It all started in a Seattle coffee shop in 2009. Jeremy Lightsmith and Jim Benson, apparently tired of the formal meeting format replete with committees, speakers, and lots of bored attendees, created a brand new meeting format.
That’s how Lean Coffee was born—and today, you’ll find Lean Coffee sessions happening in coffee shops all over the world.
These sessions have even escaped the bounds of coffee shops and migrated into the business world.
Much like scrum, it’s a meeting facilitation technique that aims to keep things light and fast-paced so that you and your team can stay productive. And in this guide, we’ll show you how it works.
These meetings are relatively simple to conduct. Just follow the steps below to get the Lean Coffee format just right.
Get started by picking a topic or theme for the meeting. This doesn’t need to be a super specific topic, like “fix the user interface issue on the career page.”
That can be an action item in a meeting themed around sprucing up user interfaces.
Instead, keep discussion topics more general, like a brainstorming session for page design or something else that your team needs to focus on.
Now you can delve into the subtopics. Have individual participants sit around your Lean Coffee table (or Zoom table or digital whiteboard for virtual sessions) and write down items to be discussed on sticky notes (or on your virtual Kanban board).
Next comes organization. Whether you’re using a virtual Kanban board or sticky notes on a wall, create personalized Kanban boards for small groups within the whole meeting group.
Each board should have three columns labeled "ready," "doing," and "done."
Once there are Kanban boards set up for each small group, it’s time to break into those groups and get started.
Follow the list of steps below as a Lean Coffee template to get your meeting started:
Four to five minutes is just a guideline that plays on lean thinking methodology. Some teams prefer to limit per-topic discussion to just 90 seconds, while others prefer longer sessions.
Whatever you choose, it’s the meeting format itself that counts. It’s a kind of timebox technique that helps everyone plan their time wisely to ensure a productive meeting.
Make sure discussion times provide enough time to discuss each topic, but not so much time that the conversation shifts into unproductive territory.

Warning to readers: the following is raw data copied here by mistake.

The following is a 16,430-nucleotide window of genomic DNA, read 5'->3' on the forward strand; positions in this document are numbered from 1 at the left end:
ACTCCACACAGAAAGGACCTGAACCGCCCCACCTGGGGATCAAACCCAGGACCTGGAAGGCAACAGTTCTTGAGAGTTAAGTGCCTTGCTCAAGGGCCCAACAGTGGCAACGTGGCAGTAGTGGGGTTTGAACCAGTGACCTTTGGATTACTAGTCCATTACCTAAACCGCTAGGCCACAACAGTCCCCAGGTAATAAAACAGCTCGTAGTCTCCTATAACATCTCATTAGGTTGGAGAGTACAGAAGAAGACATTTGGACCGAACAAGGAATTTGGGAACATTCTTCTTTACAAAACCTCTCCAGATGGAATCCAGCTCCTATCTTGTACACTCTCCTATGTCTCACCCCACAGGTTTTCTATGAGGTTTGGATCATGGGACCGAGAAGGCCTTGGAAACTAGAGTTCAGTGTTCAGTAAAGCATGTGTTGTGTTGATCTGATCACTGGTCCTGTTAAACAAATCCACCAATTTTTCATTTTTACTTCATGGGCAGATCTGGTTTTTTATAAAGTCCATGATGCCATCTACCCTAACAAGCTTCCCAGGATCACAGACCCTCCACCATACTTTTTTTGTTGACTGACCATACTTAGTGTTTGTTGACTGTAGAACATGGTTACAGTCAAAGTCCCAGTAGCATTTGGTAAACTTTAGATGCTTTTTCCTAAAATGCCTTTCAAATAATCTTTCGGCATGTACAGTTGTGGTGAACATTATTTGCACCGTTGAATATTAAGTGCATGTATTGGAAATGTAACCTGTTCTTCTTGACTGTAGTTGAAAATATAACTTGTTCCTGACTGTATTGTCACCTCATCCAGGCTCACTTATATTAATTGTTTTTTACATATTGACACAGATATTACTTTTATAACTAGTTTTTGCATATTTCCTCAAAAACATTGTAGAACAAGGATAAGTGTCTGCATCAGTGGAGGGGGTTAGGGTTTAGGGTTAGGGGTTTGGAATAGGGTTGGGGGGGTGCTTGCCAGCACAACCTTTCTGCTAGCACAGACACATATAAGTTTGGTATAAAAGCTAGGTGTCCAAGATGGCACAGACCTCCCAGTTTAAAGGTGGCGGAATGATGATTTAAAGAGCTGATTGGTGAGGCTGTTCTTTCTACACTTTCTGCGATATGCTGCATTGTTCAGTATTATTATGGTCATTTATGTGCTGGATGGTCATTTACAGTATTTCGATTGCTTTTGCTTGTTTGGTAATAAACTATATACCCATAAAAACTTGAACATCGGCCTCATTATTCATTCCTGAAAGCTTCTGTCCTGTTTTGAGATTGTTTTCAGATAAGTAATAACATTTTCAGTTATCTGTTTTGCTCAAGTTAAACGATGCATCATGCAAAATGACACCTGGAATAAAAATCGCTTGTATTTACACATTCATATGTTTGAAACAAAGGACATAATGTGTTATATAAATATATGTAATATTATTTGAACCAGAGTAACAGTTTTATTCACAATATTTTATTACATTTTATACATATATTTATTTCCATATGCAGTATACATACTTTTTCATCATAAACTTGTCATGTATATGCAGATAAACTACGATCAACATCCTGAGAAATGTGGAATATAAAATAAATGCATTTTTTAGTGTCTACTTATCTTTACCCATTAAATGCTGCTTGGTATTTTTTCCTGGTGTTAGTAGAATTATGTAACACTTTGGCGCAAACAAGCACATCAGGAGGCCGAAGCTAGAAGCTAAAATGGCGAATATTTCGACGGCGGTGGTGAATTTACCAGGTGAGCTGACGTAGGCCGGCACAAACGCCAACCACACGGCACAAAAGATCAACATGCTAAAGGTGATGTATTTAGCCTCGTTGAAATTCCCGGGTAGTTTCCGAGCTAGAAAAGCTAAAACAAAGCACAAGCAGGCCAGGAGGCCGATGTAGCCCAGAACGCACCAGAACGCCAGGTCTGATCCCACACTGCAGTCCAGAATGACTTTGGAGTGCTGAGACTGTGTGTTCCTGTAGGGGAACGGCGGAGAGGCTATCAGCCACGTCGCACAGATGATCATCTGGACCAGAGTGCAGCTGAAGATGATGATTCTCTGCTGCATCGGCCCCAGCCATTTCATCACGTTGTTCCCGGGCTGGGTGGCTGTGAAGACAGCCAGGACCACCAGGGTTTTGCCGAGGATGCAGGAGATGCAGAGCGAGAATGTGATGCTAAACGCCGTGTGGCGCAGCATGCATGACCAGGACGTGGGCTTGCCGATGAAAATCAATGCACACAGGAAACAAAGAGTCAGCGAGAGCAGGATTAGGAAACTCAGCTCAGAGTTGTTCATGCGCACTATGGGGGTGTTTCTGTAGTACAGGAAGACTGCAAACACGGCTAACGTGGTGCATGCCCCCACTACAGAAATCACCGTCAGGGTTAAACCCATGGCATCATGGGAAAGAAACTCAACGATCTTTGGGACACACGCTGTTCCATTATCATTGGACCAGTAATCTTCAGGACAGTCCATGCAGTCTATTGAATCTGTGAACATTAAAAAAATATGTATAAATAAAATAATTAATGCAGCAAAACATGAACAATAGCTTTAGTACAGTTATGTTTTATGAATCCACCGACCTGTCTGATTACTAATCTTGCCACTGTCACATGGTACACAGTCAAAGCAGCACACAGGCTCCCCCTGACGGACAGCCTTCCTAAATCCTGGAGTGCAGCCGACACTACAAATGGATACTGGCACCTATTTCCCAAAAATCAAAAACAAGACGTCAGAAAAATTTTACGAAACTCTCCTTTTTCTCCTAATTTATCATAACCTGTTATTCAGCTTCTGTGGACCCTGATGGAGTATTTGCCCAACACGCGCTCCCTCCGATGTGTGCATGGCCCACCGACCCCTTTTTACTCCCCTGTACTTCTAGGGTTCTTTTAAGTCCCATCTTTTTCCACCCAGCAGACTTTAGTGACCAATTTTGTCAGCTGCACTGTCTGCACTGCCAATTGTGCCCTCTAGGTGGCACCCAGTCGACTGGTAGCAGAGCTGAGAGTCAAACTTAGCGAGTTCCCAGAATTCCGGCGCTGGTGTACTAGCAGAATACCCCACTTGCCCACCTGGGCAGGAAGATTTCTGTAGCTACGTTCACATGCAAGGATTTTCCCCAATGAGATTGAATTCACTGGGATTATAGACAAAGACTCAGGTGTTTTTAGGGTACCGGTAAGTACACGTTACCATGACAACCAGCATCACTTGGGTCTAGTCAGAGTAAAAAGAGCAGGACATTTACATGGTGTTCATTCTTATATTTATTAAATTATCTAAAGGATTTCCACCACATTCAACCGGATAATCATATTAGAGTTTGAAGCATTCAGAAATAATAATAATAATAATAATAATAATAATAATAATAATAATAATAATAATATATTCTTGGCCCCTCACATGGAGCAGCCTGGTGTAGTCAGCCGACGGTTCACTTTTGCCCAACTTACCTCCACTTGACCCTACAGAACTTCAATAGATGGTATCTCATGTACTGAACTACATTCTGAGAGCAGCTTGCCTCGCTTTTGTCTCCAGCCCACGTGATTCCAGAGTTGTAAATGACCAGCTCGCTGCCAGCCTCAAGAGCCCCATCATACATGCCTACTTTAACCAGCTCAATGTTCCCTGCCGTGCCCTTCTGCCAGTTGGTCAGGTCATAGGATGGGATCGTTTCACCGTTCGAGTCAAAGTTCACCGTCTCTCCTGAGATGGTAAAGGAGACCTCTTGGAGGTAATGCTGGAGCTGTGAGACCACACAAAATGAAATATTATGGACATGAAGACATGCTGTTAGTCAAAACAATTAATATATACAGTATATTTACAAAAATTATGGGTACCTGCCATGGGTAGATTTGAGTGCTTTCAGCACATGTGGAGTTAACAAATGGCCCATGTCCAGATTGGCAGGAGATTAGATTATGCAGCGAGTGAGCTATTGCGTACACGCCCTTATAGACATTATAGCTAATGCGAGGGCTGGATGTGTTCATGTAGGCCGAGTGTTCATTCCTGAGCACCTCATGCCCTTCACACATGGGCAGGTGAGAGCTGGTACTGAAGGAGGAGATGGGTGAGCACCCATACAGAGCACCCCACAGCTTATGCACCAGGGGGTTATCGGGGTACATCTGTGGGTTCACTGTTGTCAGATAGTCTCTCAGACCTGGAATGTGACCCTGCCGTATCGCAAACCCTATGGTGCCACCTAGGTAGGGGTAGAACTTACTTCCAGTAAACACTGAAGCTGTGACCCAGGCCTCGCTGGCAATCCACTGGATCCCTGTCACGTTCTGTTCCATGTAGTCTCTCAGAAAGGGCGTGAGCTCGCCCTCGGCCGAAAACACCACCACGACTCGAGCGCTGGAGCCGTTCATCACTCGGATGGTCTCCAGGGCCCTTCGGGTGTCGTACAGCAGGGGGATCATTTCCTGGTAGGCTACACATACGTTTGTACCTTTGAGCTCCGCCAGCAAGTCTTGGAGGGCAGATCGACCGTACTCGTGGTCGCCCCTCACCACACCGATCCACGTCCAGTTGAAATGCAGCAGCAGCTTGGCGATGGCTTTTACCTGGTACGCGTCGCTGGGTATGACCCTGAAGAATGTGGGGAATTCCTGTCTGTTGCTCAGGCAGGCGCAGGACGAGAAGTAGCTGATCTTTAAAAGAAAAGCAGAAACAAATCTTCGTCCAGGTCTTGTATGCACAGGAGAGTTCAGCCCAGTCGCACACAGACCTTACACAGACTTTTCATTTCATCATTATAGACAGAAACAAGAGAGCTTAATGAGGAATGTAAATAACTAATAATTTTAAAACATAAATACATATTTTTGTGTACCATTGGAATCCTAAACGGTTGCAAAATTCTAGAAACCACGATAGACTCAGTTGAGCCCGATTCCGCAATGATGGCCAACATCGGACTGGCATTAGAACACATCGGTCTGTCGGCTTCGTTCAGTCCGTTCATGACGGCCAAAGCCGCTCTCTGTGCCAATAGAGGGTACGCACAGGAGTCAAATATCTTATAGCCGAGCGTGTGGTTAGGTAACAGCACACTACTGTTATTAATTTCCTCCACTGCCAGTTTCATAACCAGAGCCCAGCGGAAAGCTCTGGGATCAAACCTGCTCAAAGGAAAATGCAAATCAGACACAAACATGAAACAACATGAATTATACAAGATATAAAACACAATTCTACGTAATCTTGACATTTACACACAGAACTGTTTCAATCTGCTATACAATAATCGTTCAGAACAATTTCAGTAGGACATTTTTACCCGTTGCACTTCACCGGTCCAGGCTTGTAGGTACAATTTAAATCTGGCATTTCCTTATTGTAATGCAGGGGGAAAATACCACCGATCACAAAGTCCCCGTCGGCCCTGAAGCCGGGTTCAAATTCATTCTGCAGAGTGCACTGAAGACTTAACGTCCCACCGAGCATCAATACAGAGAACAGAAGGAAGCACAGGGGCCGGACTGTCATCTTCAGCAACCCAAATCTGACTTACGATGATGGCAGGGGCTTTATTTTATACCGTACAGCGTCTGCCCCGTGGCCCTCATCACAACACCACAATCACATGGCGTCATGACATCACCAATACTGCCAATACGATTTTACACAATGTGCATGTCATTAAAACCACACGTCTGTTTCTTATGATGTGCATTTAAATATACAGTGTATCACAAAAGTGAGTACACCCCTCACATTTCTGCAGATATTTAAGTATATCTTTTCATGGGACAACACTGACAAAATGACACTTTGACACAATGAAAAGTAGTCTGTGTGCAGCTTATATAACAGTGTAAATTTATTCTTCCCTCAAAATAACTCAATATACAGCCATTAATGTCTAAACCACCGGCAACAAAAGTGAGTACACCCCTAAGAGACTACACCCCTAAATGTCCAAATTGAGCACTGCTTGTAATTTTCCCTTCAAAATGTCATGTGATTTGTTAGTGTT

Have each group set their timers and begin discussing the topic they’ve placed in the “doing” section.
What happens when 90 seconds or five minutes isn’t enough time to work through a topic? Lean Coffee sessions account for that with another round of voting.
If you’re meeting in person, use the thumbs up, thumbs sideways, and thumbs down system. For virtual meetings, people can type out their votes in the comment section of each card—or spice things up with emojis to represent each vote.
Here’s how it works:
Repeat this cycle until everyone has worked through all of their topics or you’ve run through your allotted meeting time. These cycles help keep discussions lively—and they also ensure that once people start losing interest or a topic starts to stall, you aren’t losing much time before moving on to the next topic.
Note-taking is crucial—and for Lean Coffee, you can do it one of two ways, depending on your team’s preferences.
The first way is to have a wrap-up session at the end of your Lean Coffee meeting. During this session, the group will discuss key takeaways and action items from the smaller group talks. Jot these down for future reference.
The other way you can document key meeting notes is to create each Kanban board with four columns instead of three: “Ready,” “doing,” “done,” and “actions.” Use the actions column to document decisions, next steps, or key takeaways from the discussion.
No, it’s not a cup of joe with skim milk. Lean Coffee is a meeting methodology popular among agile teams—and you can learn a lot about it from the Lean Coffee website.
In brief, Lean Coffee is a way to host structured meetings without creating an agenda beforehand. It starts with participants gathering, either in-person or remotely, and the first part of the meeting is devoted to team members creating the meeting agenda. From there, the conversation can begin.
Often, these meetings are more productive because you’ve effectively crowd-sourced the topics for discussion—and this means participants are more engaged because they’re the ones who decide which action items take priority.
Since the entire idea behind Lean Coffee is to create the agenda within the meeting itself, you’re going to need some supplies:
Need a great way to host virtual Lean Coffee sessions? Range has your back.
Use Range meetings and have everyone join in to add topics, vote on topics, or add to the discussion.